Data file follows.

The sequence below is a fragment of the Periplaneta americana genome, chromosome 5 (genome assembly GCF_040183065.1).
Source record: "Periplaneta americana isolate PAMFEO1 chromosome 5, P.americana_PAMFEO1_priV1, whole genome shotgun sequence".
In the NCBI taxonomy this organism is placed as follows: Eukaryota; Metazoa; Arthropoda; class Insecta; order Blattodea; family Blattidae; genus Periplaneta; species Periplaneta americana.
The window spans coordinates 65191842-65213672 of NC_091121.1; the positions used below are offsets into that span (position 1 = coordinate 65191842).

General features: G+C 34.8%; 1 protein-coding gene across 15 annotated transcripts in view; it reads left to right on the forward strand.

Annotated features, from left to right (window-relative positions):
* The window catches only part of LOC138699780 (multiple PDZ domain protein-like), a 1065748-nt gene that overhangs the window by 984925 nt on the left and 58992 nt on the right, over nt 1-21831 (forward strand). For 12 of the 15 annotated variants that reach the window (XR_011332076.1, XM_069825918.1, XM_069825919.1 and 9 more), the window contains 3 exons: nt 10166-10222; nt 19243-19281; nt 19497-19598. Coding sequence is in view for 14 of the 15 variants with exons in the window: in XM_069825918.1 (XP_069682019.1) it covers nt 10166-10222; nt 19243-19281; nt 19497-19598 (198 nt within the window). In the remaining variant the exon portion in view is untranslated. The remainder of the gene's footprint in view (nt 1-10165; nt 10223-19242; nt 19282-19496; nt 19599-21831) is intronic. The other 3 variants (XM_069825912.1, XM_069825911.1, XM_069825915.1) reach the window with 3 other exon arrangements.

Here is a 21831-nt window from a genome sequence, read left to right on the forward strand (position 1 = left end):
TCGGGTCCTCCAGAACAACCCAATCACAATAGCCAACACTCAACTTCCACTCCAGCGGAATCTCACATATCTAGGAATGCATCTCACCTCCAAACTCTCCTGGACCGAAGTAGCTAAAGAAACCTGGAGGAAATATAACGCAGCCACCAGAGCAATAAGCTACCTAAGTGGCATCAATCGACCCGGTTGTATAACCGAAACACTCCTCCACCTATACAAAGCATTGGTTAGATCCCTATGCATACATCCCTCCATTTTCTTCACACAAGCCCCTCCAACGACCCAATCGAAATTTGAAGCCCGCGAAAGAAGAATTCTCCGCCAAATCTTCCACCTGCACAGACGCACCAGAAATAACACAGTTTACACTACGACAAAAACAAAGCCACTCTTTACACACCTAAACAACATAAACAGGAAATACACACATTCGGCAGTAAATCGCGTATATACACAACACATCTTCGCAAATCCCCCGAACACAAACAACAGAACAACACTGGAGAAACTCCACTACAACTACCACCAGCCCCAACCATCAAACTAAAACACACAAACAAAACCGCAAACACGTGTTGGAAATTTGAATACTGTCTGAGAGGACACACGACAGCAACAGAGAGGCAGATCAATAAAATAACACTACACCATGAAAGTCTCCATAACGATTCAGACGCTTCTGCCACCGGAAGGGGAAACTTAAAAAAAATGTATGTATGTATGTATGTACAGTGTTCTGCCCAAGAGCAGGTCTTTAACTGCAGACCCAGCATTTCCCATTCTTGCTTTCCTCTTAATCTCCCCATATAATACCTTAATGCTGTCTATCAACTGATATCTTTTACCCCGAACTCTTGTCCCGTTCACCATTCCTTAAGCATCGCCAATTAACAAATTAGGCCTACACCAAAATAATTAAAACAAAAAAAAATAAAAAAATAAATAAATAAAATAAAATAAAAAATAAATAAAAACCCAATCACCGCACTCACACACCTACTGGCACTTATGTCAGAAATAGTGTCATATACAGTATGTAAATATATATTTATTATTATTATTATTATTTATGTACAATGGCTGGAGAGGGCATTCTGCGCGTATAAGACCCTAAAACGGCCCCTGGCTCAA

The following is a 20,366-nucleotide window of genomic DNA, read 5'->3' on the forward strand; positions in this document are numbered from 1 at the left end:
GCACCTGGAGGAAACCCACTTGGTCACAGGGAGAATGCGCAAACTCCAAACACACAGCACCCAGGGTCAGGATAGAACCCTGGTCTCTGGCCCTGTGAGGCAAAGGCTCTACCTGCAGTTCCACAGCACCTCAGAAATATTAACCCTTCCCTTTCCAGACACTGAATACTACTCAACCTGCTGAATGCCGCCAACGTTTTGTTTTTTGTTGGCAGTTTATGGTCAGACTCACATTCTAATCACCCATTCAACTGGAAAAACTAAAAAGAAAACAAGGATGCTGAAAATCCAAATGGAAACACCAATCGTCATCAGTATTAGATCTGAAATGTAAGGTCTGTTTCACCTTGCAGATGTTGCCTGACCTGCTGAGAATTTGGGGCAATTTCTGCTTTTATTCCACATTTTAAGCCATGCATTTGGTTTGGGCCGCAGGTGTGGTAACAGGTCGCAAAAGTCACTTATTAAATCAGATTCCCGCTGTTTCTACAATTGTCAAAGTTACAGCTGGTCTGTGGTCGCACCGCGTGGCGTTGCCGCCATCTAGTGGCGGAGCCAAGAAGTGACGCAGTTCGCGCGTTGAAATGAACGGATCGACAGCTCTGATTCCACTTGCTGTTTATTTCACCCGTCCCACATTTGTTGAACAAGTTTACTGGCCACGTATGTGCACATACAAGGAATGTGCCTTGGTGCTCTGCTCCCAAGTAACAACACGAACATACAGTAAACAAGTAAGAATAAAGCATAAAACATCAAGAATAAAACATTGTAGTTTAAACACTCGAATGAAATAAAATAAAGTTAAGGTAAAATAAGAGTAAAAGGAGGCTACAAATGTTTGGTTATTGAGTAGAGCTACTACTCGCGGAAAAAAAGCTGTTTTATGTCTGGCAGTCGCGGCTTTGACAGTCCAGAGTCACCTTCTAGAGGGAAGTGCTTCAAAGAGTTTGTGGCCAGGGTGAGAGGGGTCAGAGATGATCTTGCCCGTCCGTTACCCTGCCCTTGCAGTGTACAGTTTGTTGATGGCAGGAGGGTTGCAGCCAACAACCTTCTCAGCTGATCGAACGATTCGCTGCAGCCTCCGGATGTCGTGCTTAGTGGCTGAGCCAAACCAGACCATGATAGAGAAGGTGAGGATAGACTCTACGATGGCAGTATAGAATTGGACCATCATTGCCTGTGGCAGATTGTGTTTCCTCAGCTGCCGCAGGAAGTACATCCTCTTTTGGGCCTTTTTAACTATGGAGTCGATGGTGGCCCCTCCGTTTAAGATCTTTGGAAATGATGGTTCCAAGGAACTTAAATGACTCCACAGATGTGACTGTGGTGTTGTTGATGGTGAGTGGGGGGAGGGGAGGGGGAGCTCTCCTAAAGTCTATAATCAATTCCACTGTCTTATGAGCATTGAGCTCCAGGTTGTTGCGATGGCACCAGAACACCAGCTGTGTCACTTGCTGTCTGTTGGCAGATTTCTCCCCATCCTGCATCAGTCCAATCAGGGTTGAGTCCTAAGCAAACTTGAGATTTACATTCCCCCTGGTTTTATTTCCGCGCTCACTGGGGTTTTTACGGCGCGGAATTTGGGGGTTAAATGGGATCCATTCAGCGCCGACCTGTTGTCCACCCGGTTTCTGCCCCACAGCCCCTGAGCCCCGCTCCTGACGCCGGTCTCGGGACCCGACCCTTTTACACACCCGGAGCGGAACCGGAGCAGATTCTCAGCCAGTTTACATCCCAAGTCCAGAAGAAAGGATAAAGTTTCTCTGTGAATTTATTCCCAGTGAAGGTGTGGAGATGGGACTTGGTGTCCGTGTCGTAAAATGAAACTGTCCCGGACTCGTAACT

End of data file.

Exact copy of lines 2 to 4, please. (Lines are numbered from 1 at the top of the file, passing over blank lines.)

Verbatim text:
Source record: "Periplaneta americana isolate PAMFEO1 chromosome 5, P.americana_PAMFEO1_priV1, whole genome shotgun sequence".
In the NCBI taxonomy this organism is placed as follows: Eukaryota; Metazoa; Arthropoda; class Insecta; order Blattodea; family Blattidae; genus Periplaneta; species Periplaneta americana.
The window spans coordinates 65191842-65213672 of NC_091121.1; the positions used below are offsets into that span (position 1 = coordinate 65191842).